Wednesday, November 18, 2015

Secret Six #8 Review and *SPOILERS*

Cats Hate Water, but They Love Fish. Cats are Stupid.

Written By: Gail Simone
Art By: Dale Eaglesham and Tom Derenick, Jason Wright, Travis Lanham
Cover Price: $2.99
Release Date: November 18, 2015

*Non-Spoilers and Score At The Bottom*

Here’s the big secret about the Secret Six: this is a silly comic book. It’s gross, it’s crass, it’s dumb and so very touching that you almost want to punch it in the arm and call it a jerk for giving you feelings. Perhaps you don’t want a goof. Perhaps you want something a little more stoic and reserved in a comic book. That’s fine. You can just count yourself among the majority of people who are dead inside and for whom life has no meaning. Me, I’d rather read a comic book where a game of mini golf with Etrigan concludes with a visit to the outskirts of Atlantis and a fight between Catman and Aquaman. Who’s coming with me on this ride? Read on, if you have the stones!

Explain It!:

Last issue had every single member of the DC Universe’s magicverse conspiring to kill Black Alice lest her magic-stealing powers leave the world vulnerable to an attack by unnamed evil. Well, Black Alice stole everyone’s powers and now she’s kicking their asses. Cheetah lunges at her and she straight up steals the spots from her body. Suddenly, a bunch of weirdoes in robes show up claiming to be true Atlanteans, the Children of Arion, just as Black Orchid explains that the forces of magic will never stop trying to kill Black Alice, because there are four alabaster stones near Atlantis keeping the old, gross gods at bay? I didn’t really get that either, though later one of the Children of Arion explains that these same alabaster stones are causing Black Alice to steal the magic of other people, a condition that they say will eventually kill her. So one of the Arion’s kids suggests they destroy the stones, while Black Orchid insists they help protect them. Big Shot tells Black Orchid no, he’s going with the new weirdos in robes that just showed up because he’s really good at making life decisions.

Meanwhile, Thomas “Catman” Blake, Strix, Porcelain and the Ventriloquist have concluded their game of mini golf with Etrigan, who is now wearing a red polo shirt and golf slacks. Bless Gail Simone, she writes Etrigan as a rhyming demon and gets the meter right. A Child of Arion has showed up there too and given them the same pitch, and everyone except for the Ventriloquist agrees to destroy the stones and help Black Alice, though Shawna decides to go along with the majority vote after all. First, they dump off a spent and sleeping Black Alice with a few members of the last iteration of Secret Six: Scandal Savage, Jeannette, and Ragdoll, who all seem to be sharing a loft apartment together somewhere. Where is that comic book, DC? Seems like it could be Friends except Ragdoll will keep saying horribly inappropriate things to Courtney Cox’s character. Scandal agrees to watch Black Alice, and Jeannette, being a Banshee and therefore made of magic everybody knows that, decides to leave with the Secret Six to Atlantis because she doesn’t want to be vacuumed up by Alice’s power.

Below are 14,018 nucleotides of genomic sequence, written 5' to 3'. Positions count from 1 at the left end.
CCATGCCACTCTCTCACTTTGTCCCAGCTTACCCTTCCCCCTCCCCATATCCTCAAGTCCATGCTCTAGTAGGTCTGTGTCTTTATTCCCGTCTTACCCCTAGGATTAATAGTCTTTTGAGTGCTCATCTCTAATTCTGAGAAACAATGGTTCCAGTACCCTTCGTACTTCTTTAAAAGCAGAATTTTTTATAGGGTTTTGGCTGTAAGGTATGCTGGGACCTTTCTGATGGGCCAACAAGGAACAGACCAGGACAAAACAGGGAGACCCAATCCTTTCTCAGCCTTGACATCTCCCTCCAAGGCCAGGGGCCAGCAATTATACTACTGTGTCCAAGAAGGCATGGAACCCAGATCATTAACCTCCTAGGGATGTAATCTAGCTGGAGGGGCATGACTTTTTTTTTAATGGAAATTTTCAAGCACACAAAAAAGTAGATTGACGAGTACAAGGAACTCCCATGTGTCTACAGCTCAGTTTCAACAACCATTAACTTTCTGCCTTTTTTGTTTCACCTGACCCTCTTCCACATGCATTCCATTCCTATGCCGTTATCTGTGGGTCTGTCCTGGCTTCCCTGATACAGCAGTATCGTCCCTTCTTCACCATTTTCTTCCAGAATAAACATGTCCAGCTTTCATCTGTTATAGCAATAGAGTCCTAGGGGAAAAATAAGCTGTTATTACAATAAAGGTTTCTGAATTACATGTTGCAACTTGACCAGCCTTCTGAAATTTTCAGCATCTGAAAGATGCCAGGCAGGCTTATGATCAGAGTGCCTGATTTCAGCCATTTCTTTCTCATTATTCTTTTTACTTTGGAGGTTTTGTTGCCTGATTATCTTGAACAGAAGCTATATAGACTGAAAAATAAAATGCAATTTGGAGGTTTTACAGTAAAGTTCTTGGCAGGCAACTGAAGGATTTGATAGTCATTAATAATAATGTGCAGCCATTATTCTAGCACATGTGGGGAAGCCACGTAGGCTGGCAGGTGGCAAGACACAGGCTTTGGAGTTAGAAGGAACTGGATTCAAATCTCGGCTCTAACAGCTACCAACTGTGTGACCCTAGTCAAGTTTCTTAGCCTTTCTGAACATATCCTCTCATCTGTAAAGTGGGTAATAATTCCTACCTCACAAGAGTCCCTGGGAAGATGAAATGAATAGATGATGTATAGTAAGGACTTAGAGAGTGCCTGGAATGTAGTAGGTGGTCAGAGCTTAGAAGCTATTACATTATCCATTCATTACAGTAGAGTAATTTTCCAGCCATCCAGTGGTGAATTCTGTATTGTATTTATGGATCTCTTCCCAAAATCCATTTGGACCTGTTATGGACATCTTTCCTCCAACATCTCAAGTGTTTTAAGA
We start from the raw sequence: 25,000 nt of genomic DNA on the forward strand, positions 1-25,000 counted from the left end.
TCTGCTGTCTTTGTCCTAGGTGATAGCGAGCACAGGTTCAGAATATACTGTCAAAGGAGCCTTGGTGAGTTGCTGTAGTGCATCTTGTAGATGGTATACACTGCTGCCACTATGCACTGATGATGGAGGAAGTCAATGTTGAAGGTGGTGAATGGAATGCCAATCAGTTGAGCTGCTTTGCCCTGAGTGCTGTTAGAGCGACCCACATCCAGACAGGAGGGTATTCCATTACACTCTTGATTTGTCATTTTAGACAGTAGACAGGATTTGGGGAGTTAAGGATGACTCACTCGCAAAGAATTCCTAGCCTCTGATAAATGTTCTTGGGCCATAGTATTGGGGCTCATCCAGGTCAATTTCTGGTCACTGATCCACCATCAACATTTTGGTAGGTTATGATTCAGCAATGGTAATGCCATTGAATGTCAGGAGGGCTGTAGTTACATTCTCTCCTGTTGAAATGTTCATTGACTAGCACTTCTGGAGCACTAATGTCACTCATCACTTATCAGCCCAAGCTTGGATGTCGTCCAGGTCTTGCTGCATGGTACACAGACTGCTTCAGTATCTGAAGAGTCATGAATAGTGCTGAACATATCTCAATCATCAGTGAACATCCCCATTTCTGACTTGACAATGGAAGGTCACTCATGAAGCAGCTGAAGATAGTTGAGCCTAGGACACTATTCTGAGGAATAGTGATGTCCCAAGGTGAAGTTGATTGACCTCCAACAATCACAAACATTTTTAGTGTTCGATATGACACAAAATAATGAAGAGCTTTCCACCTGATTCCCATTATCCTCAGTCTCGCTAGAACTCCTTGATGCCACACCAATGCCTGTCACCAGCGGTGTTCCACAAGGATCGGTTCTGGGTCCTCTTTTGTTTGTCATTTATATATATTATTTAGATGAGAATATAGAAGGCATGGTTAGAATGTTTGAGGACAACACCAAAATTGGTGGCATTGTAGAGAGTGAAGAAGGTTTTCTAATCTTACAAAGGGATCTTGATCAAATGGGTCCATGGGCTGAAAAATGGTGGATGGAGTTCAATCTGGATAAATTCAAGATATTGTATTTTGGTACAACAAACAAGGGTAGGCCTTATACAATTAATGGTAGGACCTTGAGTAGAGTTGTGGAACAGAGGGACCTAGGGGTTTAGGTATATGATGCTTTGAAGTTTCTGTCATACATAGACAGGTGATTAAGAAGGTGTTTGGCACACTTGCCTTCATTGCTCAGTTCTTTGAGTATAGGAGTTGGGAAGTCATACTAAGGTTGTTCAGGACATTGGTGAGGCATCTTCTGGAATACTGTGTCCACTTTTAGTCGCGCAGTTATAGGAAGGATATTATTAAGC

So let’s do a current Secret Six roll call: Catman, Strix, Porcelain, Ventriloquist (and her drill-handed dummy, Ferdie), Etrigan, Big Shot, Jeannette, and one of the Children of the Atom. This is the most awkward birthday party ever. The team magicks down to the floor of the Atlantic Ocean, which is being held back from crushing them all through wishes and good thoughts. They begin screwing with one of the alabaster stones, which brings the attention of Aquaman because he’s part of the neighborhood watch. He and Catman fight, one of the stones is destroyed, and it ends with them all drowning to death, never to be seen ever again forever and ever.

I could have spent this whole review talking about the greatness of Dale Eaglesham and still not have properly given him his due. Why isn’t he drawing all the things? His artwork is dynamic and a little chunky, somehow perfect for the story. He’s also a master at plotting, evidenced when the team is beneath the ocean and every panel looks like you’re seeing it through a fishbowl. Really, if you’re a fan of this comic, then you’re a fan of Gail Simone’s characterization, and this one had it in spades. The book has lots of goofy laughs, but also a lot of characters explaining their motives in subtle (and at times less than subtle) ways within those actions. I feel confident saying that the book is over the shipping and artist changes that plagued the first arc, and now it seems like the author is juggling the large cast adeptly and the book is back in its crass, offensive, wonderful saddle. Check this out if you still have a soul.

Bits and Pieces:

I rated last issue strongly but tentatively, in hopes that this book would pull out of the tailspin that was its first arc. I’m pleased to say that Secret Six has done just that and it is all of the madcap, fart joke fun that we all hoped it would be. If you think Catman’s butt could rival Grayson’s, if you like when Etrigan’s character is written in correctly rhyming patterns, if you think a deathless, mute, reformed assassin could be the most touching character in comics right now, then you should do yourself a favor and check this out. Worst thing that could happen is Big Shot teaching you some awesome new epithets.



  1. This comment has been removed by a blog administrator.

    1. I don't know why your comment was removed...I'll find out

    2. Well, AJ said you got him interested in reading the book. See. We can't even keep the positive comments. We really are negative fellows!